FOR IMMEDIATE RELEASE
Dallas, TX, April 3, 2017 – Activists from Soulforce — which works for the liberation of lesbian, gay, bisexual, transgender, queer and intersex (LGBTQI) students on Christian campuses among other programs — were detained by police and security and threatened with criminal trespassing despite never receiving a trespass warning and having tickets to the Final Four championship game on Sunday.
Soulforce activists were stopped before entering the arena and questioned by security and police for several minutes. They were eventually allowed to take their seats but were followed by security every time a member went to the restroom or concession stand. Soulforce unfurled a banner, during halftime to respect the players, that urged NCAA to stand in solidarity with LGBTQI people on religious campuses. The banner was snatched by security and Soulforce was then detained again.
“The NCAA still has 30 schools that actively sought the right to discriminate against women, trans, and queer people on their campuses,” said Yaz Mendez Nuñez, Soulforce Programs Director. “Those schools are not in line with NCAA values and they are not safe places to host NCAA games.”
At least 30 members schools of the NCAA have applied for Title IX exemptions for a range of gender justice issues, like being pregnant or transgender. The Trump administration has now offered a blanket waiver to all religious schools. That waiver grants the schools the legal freedom to discipline, expel, or fire people who break the religiously motivated rules. Unlike the response to HB2, NCAA has remained virtually silent as 30 member schools have guidelines that goes against the NCAA’s nondiscrimination policies.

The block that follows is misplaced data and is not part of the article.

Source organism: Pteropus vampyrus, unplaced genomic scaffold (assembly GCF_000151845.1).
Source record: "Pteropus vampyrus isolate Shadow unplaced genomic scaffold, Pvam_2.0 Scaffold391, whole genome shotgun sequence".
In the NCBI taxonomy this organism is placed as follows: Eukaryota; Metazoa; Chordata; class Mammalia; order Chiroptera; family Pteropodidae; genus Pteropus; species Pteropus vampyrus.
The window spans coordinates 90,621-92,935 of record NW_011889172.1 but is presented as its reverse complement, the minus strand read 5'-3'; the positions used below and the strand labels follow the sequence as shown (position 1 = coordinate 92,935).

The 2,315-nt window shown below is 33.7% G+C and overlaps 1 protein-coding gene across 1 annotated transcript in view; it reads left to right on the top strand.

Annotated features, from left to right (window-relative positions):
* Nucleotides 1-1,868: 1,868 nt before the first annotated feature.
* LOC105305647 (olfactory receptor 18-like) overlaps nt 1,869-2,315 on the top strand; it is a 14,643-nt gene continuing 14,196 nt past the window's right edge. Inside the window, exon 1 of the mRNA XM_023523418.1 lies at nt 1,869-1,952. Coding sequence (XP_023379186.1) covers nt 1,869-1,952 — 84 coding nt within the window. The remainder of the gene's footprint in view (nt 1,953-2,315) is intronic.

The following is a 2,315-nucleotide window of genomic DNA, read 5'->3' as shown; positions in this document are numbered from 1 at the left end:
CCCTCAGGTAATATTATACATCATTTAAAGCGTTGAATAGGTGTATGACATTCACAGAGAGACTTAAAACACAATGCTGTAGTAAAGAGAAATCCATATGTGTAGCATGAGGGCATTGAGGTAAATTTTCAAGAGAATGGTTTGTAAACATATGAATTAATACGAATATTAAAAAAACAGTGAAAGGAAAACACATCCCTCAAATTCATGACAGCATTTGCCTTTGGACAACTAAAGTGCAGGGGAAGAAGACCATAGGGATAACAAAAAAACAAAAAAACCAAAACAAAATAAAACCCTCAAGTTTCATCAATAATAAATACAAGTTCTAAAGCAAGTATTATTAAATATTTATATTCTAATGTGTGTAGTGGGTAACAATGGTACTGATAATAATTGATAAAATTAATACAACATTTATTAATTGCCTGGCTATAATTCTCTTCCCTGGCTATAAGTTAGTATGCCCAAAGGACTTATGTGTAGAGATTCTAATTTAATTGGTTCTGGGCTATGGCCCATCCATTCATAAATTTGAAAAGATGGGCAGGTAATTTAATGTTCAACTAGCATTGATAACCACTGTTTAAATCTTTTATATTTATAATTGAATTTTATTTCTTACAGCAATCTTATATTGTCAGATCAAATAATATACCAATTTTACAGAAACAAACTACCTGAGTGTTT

The current question put to the NCAA in North Carolina is whether the organization will allow championship games to return to the state, but the debate does not address the issue of member schools that have anti-LGBTQI policies and would still be able to host games under the current rules.
“The experience was intense. While we were questioned the first time, arena officials alluded to potential violence saying that ‘these are Texas fans and you don’t know what they’ll do if you disrupt their game,’” Haven Herrin, Director of Soulforce and one of the three individuals detained by NCAA. “The surveillance and escorting of our people, many of which are trans and/or non binary, to the restroom is not the type of response we expect from an organization claiming allyship to LGBTQI community.”
After 15 minutes, Soulforce was eventually released without charges pressed. Soulforce demands the NCAA follows through with their commitment to inclusivity and nondiscrimination and urge the 30 member schools to #GiveBackIX.
Soulforce’s purpose is freedom for lesbian, gay, bisexual and transgender people from religious and political oppression through the practice of relentless nonviolent resistance. For more information, go to Soulforce.org.